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Homework Help: Smarter way to solve a continuity equation?

  1. Sep 29, 2010 #1
    1. The problem statement, all variables and given/known data
    The density in 3-D space of a certain kind of conserved substance is given by
    [tex]\[\rho (x,y,z, t) = At^{-\frac{3}{2}}e^{-\frac{r^2}{4kt}}\][/tex]

    where [tex]\mathbf r = x\mathbf i + y\mathbf j +z\mathbf k[/tex] and [tex] r = |\mathbf r|[/tex]. The corresponding flux vector is given by
    [tex]\mathbf J(\mathbf r, t) = Bt^{-\frac{5}{2}}e^{-\frac{r^2}{4kt}}\mathbf r[/tex]
    Here, A, B, k and positive constants.

    2. Relevant equations

    Show that [tex]$\rho, \mathbf J$[/tex] satisfy the conservation equation [tex]\frac{\partial \rho}{\partial t}[/tex][tex] + \nabla \cdot \mathbf J = 0[/tex] only if [tex]$ A = 2B$[/tex]

    3. The attempt at a solution
    So I've looked at this, found the derivative for the density function, had a fair play with the div function, i'm just wondering if there is a smarter way to solve this then actually deriving the partial derivative and the div function and re-arranging? I have a feeling there is something inherent, for example like the divergence theorum, that i can use?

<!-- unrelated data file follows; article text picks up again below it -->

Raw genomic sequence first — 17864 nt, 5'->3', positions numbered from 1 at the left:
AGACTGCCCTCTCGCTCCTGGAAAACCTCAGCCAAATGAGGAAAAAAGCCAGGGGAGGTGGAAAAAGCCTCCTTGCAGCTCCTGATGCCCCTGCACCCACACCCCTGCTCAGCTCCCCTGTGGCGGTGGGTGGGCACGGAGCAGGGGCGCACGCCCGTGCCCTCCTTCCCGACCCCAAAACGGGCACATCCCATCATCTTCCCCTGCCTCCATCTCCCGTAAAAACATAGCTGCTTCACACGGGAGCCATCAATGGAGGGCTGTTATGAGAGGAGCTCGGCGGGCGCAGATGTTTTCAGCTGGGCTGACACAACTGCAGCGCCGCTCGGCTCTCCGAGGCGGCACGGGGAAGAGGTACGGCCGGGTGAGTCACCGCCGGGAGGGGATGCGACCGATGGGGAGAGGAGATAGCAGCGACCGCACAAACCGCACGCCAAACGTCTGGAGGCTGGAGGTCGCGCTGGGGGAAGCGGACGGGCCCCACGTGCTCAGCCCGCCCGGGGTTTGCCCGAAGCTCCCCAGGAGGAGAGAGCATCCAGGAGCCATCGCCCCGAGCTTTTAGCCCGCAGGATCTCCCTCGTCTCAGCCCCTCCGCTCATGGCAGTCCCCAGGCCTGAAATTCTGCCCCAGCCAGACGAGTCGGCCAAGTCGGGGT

mind you in the time it took me to get the tex working i could have solved the thing, but i'm still curious
    Last edited: Sep 29, 2010
  2. jcsd
  3. Sep 29, 2010 #2
    One smarter way would be by using (first understanding the derivation, of course) Eqs. (49,50) from the entry "http://mathworld.wolfram.com/SphericalCoordinates.html" [Broken]".
    Last edited by a moderator: May 5, 2017
  4. Sep 29, 2010 #3
    Hmm. To be honest I dont know where to start. For example, how to i manage the position vector? Do i replace x, y, z with [tex] r cos \theta sin \phi[/tex] etc, then do the divergence? It starts to look very messy ... [tex] t^{-\frac{5}{2}}e^{-\frac{r}{4kt}} r cos \theta sin \phi[/tex] for the x component for example
  5. Sep 30, 2010 #4
    [tex]r[/tex] in the exponential is not the position vector. It is its length - one of the coordinates of the spherical system. It will stay as such. [tex]\theta,\phi[/tex] simply do not appear in the formula - which simplifies the calculations.
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